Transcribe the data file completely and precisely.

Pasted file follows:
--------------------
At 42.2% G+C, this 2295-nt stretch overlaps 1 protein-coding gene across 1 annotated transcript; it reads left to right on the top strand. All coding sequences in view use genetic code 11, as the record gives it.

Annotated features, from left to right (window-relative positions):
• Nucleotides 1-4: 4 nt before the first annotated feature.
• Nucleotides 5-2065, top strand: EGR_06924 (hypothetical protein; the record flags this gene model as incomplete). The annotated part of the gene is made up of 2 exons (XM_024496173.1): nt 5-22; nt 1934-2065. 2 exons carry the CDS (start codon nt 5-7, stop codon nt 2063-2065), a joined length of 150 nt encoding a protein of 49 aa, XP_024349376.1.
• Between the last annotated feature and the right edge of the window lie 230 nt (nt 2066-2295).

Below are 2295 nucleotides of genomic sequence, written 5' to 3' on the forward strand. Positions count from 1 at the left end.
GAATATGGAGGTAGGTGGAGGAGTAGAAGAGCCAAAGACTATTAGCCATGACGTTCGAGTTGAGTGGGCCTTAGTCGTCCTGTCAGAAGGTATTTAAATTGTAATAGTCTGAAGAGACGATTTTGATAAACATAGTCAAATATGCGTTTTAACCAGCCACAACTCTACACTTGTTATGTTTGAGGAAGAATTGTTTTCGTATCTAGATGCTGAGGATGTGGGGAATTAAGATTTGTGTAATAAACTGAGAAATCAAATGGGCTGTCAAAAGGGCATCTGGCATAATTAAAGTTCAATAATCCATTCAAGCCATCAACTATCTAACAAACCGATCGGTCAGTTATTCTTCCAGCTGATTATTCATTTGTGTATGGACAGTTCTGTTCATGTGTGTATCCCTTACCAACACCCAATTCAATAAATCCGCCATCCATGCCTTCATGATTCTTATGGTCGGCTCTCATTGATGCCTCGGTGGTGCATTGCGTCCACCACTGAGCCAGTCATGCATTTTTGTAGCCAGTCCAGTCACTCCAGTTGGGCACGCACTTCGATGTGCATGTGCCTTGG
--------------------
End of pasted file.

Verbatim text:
At 42.2% G+C, this 2295-nt stretch overlaps 1 protein-coding gene across 1 annotated transcript; it reads left to right on the top strand. All coding sequences in view use genetic code 11, as the record gives it.

Annotated features, from left to right (window-relative positions):
• Nucleotides 1-4: 4 nt before the first annotated feature.
• Nucleotides 5-2065, top strand: EGR_06924 (hypothetical protein; the record flags this gene model as incomplete). The annotated part of the gene is made up of 2 exons (XM_024496173.1): nt 5-22; nt 1934-2065. 2 exons carry the CDS (start codon nt 5-7, stop codon nt 2063-2065), a joined length of 150 nt encoding a protein of 49 aa, XP_024349376.1.
• Between the last annotated feature and the right edge of the window lie 230 nt (nt 2066-2295).

Below are 2295 nucleotides of genomic sequence, written 5' to 3' on the forward strand. Positions count from 1 at the left end.
GAATATGGAGGTAGGTGGAGGAGTAGAAGAGCCAAAGACTATTAGCCATGACGTTCGAGTTGAGTGGGCCTTAGTCGTCCTGTCAGAAGGTATTTAAATTGTAATAGTCTGAAGAGACGATTTTGATAAACATAGTCAAATATGCGTTTTAACCAGCCACAACTCTACACTTGTTATGTTTGAGGAAGAATTGTTTTCGTATCTAGATGCTGAGGATGTGGGGAATTAAGATTTGTGTAATAAACTGAGAAATCAAATGGGCTGTCAAAAGGGCATCTGGCATAATTAAAGTTCAATAATCCATTCAAGCCATCAACTATCTAACAAACCGATCGGTCAGTTATTCTTCCAGCTGATTATTCATTTGTGTATGGACAGTTCTGTTCATGTGTGTATCCCTTACCAACACCCAATTCAATAAATCCGCCATCCATGCCTTCATGATTCTTATGGTCGGCTCTCATTGATGCCTCGGTGGTGCATTGCGTCCACCACTGAGCCAGTCATGCATTTTTGTAGCCAGTCCAGTCACTCCAGTTGGGCACGCACTTCGATGTGCATGTGCCTTGG